The Christian Concept of Salvation Falsifies the Trinity

Major Problems with the Christian Concept of Salvation: The Trinity becomes muddled in Christian Soteriology

by Ibn Anwar, BHsc. (Hons), MCollT

The concept of vicarious atonement is fundamental to mainstream Christianity. It is postulated that salvation is only acquirable through the acceptance of the death of Jesus on the cross as a divinely instituted sacrifice. In this Christian salvific saga, the Father is said to pour all His Wrath onto the Son and in so doing, He satisfies the need for Justice where sin is concerned. The so called tension between Justice and Mercy– a unique concept in western Christianity* –is resolved and God can appropriately offer the latter without dispensing with the former.

Upon close inspection of the above doctrine, which is the most fundamental feature of western Christian faith, several problems and difficulties arise. Firstly, the inescapable impression that the vicarious atonement gives is that the Father is the source of Wrath and the Son is the source of Love. Whilst the Father punishes, the Son gives. These two in Christian theology are supposed to be equal in every respect. They are designated as ‘Persons’ within One God. If that were true, then this God, apparently, did not satisfy the alleged tension between the attributes of Justice and Mercy after all or if He did, then He only managed to satisfy one third of Justice because the rest of God, i.e., the Son and the Holy Spirit, did not pour out their Wrath. And this fact is in direct opposition to John 5:19 which says that the Son does everything and anything He sees the Father does. If John 5:19 were true then the vicarious atonement would be false as it would render the Son as wrathful instead of loving whilst he was affixed on the cross, but if the vicarious atonement were true, then John 5:19 would be false because the Son did not emulate the Father’s wrath but was instead exuding love in his sacrifice. However, according to standard Christian teaching, the Wrath that is said to have been poured onto the Son on the cross was supposed to have been the complete and full Wrath of God as a complete entity. If one accepts that premise, then one must reevaluate one’s reading of those many instances in the Bible where God shows His Wrath. If the cross received the full measure of God’s Wrath and only the Father actually poured His Wrath on it, the necessary implication is that God’s attribute of wrathfulness belongs only to the Father and so the wrathful instances of God in biblical history were instances of only the Father and not the full God, which is supposed to be the Father, the Son and the Holy Spirit together. Following this line of thought, one must then necessarily surmise that Justice comes only from the Father who satisfies it with His Wrath. If that were true, then God as a complete Being becomes crippled with disproportionate attributes unevenly distributed to the three members that make up the One Being.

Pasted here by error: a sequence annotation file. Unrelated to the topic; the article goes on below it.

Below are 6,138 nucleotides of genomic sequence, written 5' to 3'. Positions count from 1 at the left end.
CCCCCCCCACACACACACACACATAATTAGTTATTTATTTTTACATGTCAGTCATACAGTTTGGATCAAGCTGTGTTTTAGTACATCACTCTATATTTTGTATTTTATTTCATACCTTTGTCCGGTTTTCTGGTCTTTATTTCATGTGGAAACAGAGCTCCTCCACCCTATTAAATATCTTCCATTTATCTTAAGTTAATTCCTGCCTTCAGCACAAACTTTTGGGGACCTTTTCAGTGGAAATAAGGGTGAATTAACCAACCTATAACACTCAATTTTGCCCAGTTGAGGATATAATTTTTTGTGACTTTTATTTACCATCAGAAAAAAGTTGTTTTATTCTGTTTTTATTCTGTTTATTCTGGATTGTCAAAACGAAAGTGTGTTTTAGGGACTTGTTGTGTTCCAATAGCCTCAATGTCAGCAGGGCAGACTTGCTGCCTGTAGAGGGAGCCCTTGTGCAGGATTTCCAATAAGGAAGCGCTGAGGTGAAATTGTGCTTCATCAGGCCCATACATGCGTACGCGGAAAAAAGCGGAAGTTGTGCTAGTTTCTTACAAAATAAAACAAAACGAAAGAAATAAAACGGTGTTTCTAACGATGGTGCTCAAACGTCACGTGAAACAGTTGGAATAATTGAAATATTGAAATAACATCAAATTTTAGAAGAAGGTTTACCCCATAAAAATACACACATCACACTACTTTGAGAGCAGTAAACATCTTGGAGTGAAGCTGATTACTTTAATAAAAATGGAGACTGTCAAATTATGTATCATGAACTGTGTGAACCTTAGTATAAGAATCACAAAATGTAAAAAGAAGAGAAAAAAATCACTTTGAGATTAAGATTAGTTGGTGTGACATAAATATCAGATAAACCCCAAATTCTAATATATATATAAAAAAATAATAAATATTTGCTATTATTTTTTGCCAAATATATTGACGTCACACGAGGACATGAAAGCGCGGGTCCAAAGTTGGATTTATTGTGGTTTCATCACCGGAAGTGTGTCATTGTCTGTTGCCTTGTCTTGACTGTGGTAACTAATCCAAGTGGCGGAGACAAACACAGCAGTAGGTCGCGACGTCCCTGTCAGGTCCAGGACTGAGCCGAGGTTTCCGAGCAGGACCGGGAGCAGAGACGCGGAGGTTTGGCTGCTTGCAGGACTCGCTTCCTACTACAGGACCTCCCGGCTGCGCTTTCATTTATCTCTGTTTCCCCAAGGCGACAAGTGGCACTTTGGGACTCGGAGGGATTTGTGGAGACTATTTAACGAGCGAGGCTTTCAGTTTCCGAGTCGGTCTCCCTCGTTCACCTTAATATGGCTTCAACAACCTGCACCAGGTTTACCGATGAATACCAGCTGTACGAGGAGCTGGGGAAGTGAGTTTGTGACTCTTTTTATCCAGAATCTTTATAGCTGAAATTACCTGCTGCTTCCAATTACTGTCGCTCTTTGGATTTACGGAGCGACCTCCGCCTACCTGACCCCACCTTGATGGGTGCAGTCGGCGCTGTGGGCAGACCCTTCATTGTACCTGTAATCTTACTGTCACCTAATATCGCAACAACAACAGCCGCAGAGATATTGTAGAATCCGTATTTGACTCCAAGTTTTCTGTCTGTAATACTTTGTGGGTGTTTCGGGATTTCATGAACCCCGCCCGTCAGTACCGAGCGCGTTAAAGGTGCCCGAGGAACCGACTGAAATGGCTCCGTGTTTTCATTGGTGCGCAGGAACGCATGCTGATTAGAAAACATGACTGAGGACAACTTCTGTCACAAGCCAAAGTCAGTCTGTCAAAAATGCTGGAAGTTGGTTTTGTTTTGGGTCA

Secondly, in this Christian story of salvation, because the Son shows love and offers himself to be tortured and killed in order that mankind be forgiven and saved from the Father’s frightening wrath, would that not lead a believer to adore the Son more than the Father. The Father would instead be terribly feared, would He not? Could this be the reason why Christians focus much of their attention on Jesus but less so on the Father?

Thirdly, in the love-hate relationship between the Father and the Son on the cross, have you noticed something? The Holy Spirit is missing! He is completely non-existent in the picture. In Christianity’s beloved story of salvation that Christians cannot help but share with the rest of the world, the Holy Spirit is forgotten. Apparently, to save humanity one member of the Trinity can be dispensed with. And that means the vicarious atonement paradigm necessitates the conclusion that God as a complete entity is not required to save mankind, therefore, the statement that “God so loved the world…” is quite misleading in Trinitarian theology.

Notes:

* For clarification on the western Christian belief concerning the tension between Justice and Mercy, you may read the following article:

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